Apart from his faux originalism, Justice Scalia’s opinions and heated rhetoric in civil rights cases should disturb people of even moderate sensibilities. It must be remembered, of course, that Supreme Court Justices should be judged according to the values of the times in which they lived. There are numerous Supreme Court Justices, maybe most Justices prior to 1954, who we still honor and who undoubtedly held racist, sexist, and anti-LGBTQ views. But Justice Scalia made all of the statements below (and issued all of the votes discussed in this post) in the last 35 years.

In 1996, he was the only dissenter in a case requiring the Virginia Military Institute, an elite state-funded military college, to accept women after it refused to do so for over a century. Scalia argued that courts should defer to all but the most irrational of laws that discriminate against women. Even Chief Justice William Rehnquist, an opponent of civil rights progress for decades, disagreed with Scalia in the VMI case.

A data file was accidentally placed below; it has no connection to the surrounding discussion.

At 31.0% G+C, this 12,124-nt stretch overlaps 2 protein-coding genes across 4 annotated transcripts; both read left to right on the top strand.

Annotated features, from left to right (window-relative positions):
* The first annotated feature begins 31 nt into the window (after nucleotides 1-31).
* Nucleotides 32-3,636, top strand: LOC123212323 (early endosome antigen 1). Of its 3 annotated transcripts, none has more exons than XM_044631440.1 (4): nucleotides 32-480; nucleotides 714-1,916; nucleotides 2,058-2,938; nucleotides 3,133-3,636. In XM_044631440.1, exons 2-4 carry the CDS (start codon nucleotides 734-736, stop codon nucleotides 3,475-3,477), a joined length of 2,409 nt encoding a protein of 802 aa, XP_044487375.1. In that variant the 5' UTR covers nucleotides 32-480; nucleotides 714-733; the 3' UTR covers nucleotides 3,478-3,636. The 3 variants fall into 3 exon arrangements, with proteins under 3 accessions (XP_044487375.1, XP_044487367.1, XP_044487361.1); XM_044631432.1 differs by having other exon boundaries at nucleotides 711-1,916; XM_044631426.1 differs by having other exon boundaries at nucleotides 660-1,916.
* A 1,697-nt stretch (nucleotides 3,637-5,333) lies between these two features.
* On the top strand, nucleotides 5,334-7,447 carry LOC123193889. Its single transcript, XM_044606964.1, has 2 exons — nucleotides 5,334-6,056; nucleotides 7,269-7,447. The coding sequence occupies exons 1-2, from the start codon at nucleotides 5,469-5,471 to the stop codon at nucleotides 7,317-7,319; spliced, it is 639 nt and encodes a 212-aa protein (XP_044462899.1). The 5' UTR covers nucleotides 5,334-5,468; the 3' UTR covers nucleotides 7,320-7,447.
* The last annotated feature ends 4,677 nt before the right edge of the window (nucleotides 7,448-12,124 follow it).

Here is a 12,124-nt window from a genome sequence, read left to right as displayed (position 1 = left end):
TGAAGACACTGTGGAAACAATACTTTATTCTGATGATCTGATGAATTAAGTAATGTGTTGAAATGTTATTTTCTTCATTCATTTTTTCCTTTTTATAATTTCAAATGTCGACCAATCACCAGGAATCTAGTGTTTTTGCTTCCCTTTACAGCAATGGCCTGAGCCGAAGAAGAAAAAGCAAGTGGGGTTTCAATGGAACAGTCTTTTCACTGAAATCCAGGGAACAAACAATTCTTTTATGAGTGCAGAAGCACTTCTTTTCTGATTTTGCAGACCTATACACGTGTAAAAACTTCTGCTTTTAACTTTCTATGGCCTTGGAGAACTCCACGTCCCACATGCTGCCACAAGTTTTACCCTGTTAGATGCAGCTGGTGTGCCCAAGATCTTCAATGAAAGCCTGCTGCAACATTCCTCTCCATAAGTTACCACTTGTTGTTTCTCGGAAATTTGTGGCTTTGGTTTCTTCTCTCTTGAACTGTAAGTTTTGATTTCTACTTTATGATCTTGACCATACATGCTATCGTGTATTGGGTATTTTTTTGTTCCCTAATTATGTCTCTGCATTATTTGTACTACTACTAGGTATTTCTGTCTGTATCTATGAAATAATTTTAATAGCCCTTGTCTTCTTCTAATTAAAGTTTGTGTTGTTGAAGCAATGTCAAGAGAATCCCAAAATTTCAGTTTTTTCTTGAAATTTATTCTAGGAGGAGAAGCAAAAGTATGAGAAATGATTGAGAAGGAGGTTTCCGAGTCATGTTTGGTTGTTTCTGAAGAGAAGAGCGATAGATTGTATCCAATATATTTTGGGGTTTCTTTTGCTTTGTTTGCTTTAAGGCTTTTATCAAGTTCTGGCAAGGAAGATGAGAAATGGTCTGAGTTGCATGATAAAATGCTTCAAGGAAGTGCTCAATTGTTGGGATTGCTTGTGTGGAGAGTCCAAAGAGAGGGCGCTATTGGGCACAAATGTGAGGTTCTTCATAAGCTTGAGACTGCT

At the oral argument in the landmark Shelby County case, which gutted the Voting Rights Act, Justice Scalia responded to the point that a unanimous Senate had passed the law by saying that the Act was a “perpetuation of racial entitlement.” In light of this country’s sordid history of intentional suppression of Black voters through violence and literacy and character tests, this statement unsurprisingly shocked many people. The right to vote is not an entitlement (in the pejorative sense), racial or otherwise.

Scalia voted to strike down every affirmative action law he ever faced and on his way to doing so revealed his true self. At the oral argument in a case involving the University of Texas, Scalia said the following: “There are those who contend that it does not benefit African Americans to get them into the University of Texas where they do not do well…. I’m just not impressed by the fact that that the University of Texas may have fewer [Blacks]. Maybe it ought to have fewer. And …when you take more, the number of blacks, really competent blacks admitted to lesser schools, turns out to be less.”

Not that long ago, the University of Texas was 100 percent white. When the school later used race as “a factor of a factor of a factor,” in the words of Justice Anthony Kennedy, to attain more diversity, Scalia steadfastly voted no, and suggested Blacks did not belong there anyway.